Series: Salem's Polish Community

With support from the National Park Service's Ethnography Program, researchers interviewed community members about their memories of the neighborhood, studied materials in archives, museums, and library collections, and pieced together an ethnohistorical account of Polish Salem from the 1870s to the present day. The information on these pages is excerpted the final report from the project, "In the Heart of Polish Salem: An Ethnohistorical Study of St. Joseph Hall and Its Neighborhood."

  • Salem Maritime National Historic Site

    Article 1: St. Joseph Society and St. Joseph Hall

    A large group of people gathered in front of three-story brick building on Derby Street.

    The St. Joseph Society was founded in 1899, as a branch of the national Polish Roman Catholic Union of America. It was unique among Salem's Polish organizations in constructing its own meeting hall rather than adapting an existing building—a clear statement that Poles intended to set down roots here. Read more

  • Salem Maritime National Historic Site

    Article 2: Salem's Polish Catholic Church and School

    Black and white photo of children lined up outside the front of a wooden school building.

    Ethnic parishes and schools were a cornerstone of most Polish immigrant communities in late nineteenth and early twentieth century America, although there was intense debate about how central a role Catholicism played in Polish identity, and how Polish Catholic parishes should relate to the Irish-dominated American Catholic Church. Read more

  • Salem Maritime National Historic Site

    Article 3: Poles and Yankees at the House of Seven Gables

    A black and white photo of men and women on stage for a performance.

    The House of Seven Gables Settlement Association, established in 1908 by wealthy Salem native Caroline Emmerton, was a part of a national movement in which progressive educators and social reformers established residential programs intended to assist immigrants and help them become good American citizens. Read more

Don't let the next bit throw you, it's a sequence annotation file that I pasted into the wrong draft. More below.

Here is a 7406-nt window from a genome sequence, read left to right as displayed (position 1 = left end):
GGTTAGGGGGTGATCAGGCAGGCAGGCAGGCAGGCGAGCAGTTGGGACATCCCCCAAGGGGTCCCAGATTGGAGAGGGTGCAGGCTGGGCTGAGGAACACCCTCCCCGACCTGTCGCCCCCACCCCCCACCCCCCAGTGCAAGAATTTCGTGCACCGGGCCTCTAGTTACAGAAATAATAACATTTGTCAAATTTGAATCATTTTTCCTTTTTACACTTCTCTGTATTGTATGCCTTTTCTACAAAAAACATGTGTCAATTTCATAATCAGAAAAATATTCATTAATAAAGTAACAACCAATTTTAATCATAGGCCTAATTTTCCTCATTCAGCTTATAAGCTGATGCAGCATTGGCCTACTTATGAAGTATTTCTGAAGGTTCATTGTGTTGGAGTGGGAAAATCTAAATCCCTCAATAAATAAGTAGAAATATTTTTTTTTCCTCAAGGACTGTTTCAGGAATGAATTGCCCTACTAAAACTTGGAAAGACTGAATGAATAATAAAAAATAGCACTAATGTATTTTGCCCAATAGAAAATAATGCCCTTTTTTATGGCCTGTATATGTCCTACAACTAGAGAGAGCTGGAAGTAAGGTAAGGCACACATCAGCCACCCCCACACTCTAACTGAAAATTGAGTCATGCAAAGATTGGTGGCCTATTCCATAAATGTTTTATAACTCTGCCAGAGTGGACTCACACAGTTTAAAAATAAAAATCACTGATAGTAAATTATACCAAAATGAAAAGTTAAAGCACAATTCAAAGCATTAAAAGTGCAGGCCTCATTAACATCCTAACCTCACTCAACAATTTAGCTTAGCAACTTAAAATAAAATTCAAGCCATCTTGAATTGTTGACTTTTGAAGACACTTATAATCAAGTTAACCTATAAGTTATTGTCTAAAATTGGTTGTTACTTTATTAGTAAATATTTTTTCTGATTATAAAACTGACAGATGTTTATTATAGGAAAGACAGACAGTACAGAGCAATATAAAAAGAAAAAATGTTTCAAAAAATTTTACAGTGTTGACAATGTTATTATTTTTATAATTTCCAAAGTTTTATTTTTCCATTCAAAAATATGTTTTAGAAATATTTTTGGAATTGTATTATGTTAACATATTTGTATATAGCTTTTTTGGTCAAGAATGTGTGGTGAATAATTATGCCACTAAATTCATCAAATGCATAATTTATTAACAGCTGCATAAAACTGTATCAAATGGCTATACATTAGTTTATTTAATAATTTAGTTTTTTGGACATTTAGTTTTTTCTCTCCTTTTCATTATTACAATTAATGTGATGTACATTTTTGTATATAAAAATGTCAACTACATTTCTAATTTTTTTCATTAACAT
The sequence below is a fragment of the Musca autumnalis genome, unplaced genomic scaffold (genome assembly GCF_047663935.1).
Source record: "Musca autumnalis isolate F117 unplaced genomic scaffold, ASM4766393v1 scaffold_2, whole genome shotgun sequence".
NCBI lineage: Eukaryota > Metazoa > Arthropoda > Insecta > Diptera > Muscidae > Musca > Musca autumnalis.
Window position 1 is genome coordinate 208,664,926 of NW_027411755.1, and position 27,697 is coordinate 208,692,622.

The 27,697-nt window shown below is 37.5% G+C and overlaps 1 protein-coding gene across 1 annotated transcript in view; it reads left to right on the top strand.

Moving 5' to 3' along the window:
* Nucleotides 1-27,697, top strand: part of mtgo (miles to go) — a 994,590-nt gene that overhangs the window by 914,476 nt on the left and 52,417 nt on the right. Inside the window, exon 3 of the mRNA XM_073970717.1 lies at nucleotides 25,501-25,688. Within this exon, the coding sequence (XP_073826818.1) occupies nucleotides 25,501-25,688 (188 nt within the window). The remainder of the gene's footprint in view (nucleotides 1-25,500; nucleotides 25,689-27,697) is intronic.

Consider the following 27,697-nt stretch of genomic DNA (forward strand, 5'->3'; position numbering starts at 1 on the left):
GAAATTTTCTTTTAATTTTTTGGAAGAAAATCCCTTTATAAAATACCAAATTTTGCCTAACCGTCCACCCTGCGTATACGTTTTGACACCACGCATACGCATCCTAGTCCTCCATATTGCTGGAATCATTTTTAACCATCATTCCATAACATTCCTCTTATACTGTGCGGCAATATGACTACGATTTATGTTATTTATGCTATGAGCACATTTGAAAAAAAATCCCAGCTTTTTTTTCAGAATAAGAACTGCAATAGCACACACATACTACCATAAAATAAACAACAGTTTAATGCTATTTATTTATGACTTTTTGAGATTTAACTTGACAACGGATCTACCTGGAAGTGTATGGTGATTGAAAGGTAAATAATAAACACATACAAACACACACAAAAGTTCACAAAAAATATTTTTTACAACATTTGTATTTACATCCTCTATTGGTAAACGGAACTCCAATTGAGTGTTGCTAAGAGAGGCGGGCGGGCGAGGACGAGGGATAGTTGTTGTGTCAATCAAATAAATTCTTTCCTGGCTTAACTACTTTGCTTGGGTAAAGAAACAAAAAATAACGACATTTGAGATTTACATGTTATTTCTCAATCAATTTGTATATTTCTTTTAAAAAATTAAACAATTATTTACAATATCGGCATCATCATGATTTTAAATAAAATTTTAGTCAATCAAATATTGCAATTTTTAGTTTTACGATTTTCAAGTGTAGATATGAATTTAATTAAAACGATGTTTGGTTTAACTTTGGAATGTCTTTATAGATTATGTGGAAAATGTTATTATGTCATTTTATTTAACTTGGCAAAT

• Salem Maritime National Historic Site

    Article 4: 9 Daniels Street and the Polish American Citizens Club

    Black and white photo of rows of men sitting at tables at a formal banquet.

    Founded in 1916, the Polish American Citizens Club seems to have emerged from older efforts to promote citizenship and naturalization among Salem's Polish immigrants. With its close ties to religious, fraternal, cultural, military, and other groups in the city, the region, and Polish America in general, it was effective in registering Polish American voters and electing politicians. Read more

  • Salem Maritime National Historic Site

    Article 5: Chopin Choir

    A group of men and women in tuxedos and gowns for a formal portrait.

    Polish nationalists at home and abroad saw classical Polish music and literature as an important tool for mobilizing emigrant support for the fragile Polish state between the world wars. Local leaders in immigrant communities like Salem's promoted Polish culture as a way to combat stereotypes of Poles as heavy laborers suited only for the lowest-paying industrial jobs. Read more

  • Salem Maritime National Historic Site

    Article 6: Poles at Work in Salem's Industries

    Huge mill complex, with buildings ranging from one to three stories in height.

    Salem's "golden age" of maritime trade was over by the 1830s, and like many New England towns and cities, it turned to manufacturing in the later part of the nineteenth century. The Derby Street neighborhood became home to many factories, including numerous small leather companies and also the city's largest mill: the "Pequot Mill" of the Naumkeag Steam Cotton Company. Read more

  • Salem Maritime National Historic Site

    Article 7: Polish Legion of American Veterans

    A formal portrait of men in uniform outside a building.

    The Polish American Veterans Association was one of many different groups of Polish World War I veterans, several of which amalgamated in 1931 to form the Polish Legion of American Veterans. Read more

  • Salem Maritime National Historic Site

    Article 8: 128 Derby Street

    Black and white photo of Bentley Street in Salem after a heavy snowfall.

    This former firehouse at the corner of Derby and Bentley Streets was a meeting place for several of Salem's Polish organizations between the 1920s and the time it burned down in the 1960s. These groups reflected different time periods and generational experiences in Polish Salem. Read more